‘Sunset : 21 December, longest night’
medium size oil on canvas
8 figure (46 x 38 cm; approx 18 x 14 inches)
© adam cope

oil painting of sunset on longest night

Something amazing happened yesterday. The grey skies that have weighed us under this last month parted & THERE WAS LIGHT. It felt like rebirth. Longest night has passed & thankfully now we turn back towards the light.

Winter silhouettes of black (trees) against a colour rich, bright lit sky of clear winter colours, reflections in the river Dordogne.

Black in Painting

You will not be able to see this but the black in the painting is actually dioxazine violet with lamp black laid over the top. Most photography doesn’t register this difference in the low end of the tonal range. My Cannon EOS 400 D certainly can’t; it’s a bad camera with too many digital distortions in how it writes its files. Systematically underexposes & gets the colour wrong. The violet is a fine colourist complement for the yellows in the sky & doesn’t muddy the colours as black does. Like most colorists, I have a somewhat schizophrenic relationship to black. I prefer to ‘ break’ colours with their colourist mixing complement rather than tone down with black, thus arriving at a high key brighter palette, more suited for the luminousity of plein-air. Some call it a ‘chromatic black’ because it’s colour friendly.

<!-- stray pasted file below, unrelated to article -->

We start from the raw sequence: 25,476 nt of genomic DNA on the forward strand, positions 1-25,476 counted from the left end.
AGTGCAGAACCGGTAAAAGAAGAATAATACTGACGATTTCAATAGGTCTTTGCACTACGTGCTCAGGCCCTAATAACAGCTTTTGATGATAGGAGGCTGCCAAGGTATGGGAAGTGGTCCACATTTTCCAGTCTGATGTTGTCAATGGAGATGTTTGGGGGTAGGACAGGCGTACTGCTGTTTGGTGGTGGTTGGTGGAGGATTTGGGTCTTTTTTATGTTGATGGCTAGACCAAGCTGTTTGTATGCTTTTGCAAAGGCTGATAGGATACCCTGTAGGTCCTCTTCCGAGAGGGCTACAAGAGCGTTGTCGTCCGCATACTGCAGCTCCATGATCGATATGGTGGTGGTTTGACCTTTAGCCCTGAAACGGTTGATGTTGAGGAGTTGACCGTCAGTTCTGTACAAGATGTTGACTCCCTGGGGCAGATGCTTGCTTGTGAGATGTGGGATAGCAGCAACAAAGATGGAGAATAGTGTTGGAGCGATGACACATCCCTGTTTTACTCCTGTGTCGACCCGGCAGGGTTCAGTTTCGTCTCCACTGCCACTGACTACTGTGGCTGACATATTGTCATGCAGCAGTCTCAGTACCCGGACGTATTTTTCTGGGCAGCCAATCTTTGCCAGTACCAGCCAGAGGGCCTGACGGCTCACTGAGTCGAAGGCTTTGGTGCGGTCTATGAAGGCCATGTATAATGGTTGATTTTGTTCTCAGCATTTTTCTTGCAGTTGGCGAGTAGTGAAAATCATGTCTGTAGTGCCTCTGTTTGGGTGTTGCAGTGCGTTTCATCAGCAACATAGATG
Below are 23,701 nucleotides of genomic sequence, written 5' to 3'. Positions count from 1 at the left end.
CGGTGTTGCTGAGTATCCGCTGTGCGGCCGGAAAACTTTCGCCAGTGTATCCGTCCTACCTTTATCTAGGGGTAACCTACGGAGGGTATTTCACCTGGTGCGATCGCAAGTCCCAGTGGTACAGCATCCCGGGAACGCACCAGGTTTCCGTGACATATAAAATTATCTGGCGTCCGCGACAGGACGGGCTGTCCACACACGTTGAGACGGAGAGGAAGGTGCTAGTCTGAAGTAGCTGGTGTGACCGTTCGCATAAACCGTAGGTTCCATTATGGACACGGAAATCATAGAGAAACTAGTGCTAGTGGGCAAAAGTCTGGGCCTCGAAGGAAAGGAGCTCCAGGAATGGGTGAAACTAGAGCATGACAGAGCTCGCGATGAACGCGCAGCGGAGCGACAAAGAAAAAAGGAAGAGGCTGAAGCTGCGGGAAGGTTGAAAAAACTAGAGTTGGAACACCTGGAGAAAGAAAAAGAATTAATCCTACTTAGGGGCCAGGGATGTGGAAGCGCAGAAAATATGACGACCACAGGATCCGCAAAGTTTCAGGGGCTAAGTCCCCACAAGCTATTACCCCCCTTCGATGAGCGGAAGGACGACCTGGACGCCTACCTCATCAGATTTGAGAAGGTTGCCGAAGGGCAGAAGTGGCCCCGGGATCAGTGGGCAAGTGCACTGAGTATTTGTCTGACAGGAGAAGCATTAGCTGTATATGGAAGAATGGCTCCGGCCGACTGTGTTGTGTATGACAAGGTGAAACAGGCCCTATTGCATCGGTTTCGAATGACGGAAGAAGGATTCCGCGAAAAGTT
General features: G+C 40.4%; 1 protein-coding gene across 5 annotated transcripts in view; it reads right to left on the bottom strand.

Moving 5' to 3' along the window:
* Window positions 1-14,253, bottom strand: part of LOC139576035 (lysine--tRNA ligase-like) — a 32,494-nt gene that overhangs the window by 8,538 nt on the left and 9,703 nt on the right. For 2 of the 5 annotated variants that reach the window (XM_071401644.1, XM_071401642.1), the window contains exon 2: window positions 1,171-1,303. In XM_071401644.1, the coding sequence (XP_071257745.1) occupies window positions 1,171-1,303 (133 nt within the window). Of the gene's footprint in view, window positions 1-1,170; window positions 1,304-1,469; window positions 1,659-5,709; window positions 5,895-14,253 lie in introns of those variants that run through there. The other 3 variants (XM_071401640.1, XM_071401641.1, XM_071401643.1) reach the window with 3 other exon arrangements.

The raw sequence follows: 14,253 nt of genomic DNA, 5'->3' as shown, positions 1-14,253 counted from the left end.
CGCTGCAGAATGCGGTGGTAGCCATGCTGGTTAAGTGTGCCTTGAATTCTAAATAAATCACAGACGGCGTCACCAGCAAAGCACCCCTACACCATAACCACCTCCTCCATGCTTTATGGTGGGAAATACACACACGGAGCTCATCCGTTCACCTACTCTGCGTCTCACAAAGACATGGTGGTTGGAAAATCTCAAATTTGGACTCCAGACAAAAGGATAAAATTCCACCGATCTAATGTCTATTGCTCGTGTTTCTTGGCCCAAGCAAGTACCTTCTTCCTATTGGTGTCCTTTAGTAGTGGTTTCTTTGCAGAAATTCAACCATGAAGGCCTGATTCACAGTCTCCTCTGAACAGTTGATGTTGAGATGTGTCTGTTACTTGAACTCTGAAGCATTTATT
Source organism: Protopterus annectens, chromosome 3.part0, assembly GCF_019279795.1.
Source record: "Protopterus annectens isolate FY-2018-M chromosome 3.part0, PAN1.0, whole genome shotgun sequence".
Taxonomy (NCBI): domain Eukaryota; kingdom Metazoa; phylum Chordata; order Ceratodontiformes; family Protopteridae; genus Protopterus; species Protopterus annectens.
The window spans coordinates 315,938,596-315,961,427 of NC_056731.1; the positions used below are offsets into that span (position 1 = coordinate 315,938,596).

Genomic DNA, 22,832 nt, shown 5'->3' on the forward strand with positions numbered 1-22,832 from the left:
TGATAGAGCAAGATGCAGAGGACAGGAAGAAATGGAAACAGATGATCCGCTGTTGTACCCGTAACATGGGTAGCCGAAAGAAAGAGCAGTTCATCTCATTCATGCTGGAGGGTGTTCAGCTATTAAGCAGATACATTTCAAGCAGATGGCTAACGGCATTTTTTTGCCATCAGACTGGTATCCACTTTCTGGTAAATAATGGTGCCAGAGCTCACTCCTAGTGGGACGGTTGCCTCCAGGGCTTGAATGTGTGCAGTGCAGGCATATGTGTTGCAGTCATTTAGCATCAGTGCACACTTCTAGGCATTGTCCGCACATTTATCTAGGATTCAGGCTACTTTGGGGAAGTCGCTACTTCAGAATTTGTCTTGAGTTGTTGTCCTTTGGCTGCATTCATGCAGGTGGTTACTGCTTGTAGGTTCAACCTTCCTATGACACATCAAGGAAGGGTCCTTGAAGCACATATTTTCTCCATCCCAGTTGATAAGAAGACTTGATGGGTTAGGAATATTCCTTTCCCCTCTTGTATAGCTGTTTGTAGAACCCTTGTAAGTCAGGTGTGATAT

Yet black exists in the visual world, as a colour in its own right. It exists in my mind’s eye, in my map of colour… “Black Bible Black”. The marriage of ‘The Dark Partner’ to ‘The Shining Bride’ (white) is essential to a good painting. That’s to say that the black & white relationship is the base of a good watercolour. And even in an oil, the black scaffold gives structure & immediate impact to an image, which is essential in the quick glimpse, short attention span of the web. Some mistakenly call it ‘Notan’

Vines near Boisse

‘Vines near Boisse, Dordogne, France’
Medium Size Oil – Canvas.
51 x 41 cm (20 x 16 inches).
© adam cope

alla prima

This was done in one session, no corrections.. had to paint very quickly as it was my turn to pick the children up

good clouds in this medium size oil painting of vines…